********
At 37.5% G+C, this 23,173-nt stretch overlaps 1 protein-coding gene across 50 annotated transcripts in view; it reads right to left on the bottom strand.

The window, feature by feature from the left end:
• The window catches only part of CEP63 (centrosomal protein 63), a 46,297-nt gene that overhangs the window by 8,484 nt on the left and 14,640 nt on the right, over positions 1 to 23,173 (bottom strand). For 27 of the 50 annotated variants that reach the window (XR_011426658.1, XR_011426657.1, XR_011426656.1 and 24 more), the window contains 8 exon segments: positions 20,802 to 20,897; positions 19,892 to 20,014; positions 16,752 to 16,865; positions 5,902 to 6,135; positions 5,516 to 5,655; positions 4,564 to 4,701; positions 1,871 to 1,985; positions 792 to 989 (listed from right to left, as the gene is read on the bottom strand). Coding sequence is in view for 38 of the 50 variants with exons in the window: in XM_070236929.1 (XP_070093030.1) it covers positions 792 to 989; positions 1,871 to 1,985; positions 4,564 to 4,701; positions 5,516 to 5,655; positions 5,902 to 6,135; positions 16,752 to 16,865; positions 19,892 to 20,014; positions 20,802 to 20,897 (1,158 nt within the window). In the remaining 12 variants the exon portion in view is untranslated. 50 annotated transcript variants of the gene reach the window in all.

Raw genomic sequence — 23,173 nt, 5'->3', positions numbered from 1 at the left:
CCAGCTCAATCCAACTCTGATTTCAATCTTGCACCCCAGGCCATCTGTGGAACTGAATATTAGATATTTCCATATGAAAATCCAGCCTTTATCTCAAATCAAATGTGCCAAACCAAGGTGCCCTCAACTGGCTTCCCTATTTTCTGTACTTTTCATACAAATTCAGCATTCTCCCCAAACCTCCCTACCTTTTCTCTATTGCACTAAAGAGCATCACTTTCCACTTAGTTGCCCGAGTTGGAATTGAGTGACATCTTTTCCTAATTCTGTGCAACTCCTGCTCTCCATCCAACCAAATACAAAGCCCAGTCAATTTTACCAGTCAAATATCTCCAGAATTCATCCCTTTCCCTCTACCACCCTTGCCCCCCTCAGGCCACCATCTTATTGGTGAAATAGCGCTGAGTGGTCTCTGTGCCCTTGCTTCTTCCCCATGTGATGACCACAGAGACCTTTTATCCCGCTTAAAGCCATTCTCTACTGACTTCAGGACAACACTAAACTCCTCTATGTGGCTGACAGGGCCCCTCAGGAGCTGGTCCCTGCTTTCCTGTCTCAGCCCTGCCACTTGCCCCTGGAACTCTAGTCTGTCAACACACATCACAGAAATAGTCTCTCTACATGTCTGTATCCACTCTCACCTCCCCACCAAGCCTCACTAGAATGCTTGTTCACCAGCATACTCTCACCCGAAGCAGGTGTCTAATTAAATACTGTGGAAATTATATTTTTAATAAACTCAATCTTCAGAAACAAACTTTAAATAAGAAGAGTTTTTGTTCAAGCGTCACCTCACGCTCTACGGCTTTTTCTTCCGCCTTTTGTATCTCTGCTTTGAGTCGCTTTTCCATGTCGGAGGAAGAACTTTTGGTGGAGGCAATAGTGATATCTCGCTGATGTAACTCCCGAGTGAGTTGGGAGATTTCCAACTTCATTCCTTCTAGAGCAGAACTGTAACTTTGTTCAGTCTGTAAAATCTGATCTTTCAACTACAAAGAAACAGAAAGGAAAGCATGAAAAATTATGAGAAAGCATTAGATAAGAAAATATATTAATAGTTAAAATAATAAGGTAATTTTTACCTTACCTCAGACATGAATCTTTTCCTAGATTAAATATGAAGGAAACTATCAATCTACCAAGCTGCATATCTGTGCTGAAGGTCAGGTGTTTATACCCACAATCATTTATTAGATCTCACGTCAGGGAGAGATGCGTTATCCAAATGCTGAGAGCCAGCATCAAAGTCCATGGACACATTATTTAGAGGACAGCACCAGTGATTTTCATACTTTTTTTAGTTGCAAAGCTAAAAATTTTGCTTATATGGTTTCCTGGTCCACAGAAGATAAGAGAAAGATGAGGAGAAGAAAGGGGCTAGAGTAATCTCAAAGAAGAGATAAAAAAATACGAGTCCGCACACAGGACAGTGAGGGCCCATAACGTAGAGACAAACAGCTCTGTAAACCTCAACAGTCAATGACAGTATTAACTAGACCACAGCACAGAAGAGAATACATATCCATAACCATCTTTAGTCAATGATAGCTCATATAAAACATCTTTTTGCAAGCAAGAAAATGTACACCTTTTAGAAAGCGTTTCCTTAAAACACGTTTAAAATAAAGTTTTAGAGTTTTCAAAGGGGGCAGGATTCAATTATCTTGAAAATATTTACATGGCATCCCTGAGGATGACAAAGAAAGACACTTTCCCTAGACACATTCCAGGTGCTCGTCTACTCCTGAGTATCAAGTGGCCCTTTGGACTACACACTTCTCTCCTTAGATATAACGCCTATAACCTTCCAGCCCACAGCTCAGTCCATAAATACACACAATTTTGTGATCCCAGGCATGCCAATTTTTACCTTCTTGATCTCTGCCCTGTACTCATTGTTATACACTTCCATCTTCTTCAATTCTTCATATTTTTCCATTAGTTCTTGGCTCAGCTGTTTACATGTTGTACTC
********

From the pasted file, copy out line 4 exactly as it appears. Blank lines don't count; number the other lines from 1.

Raw genomic sequence — 23,173 nt, 5'->3', positions numbered from 1 at the left: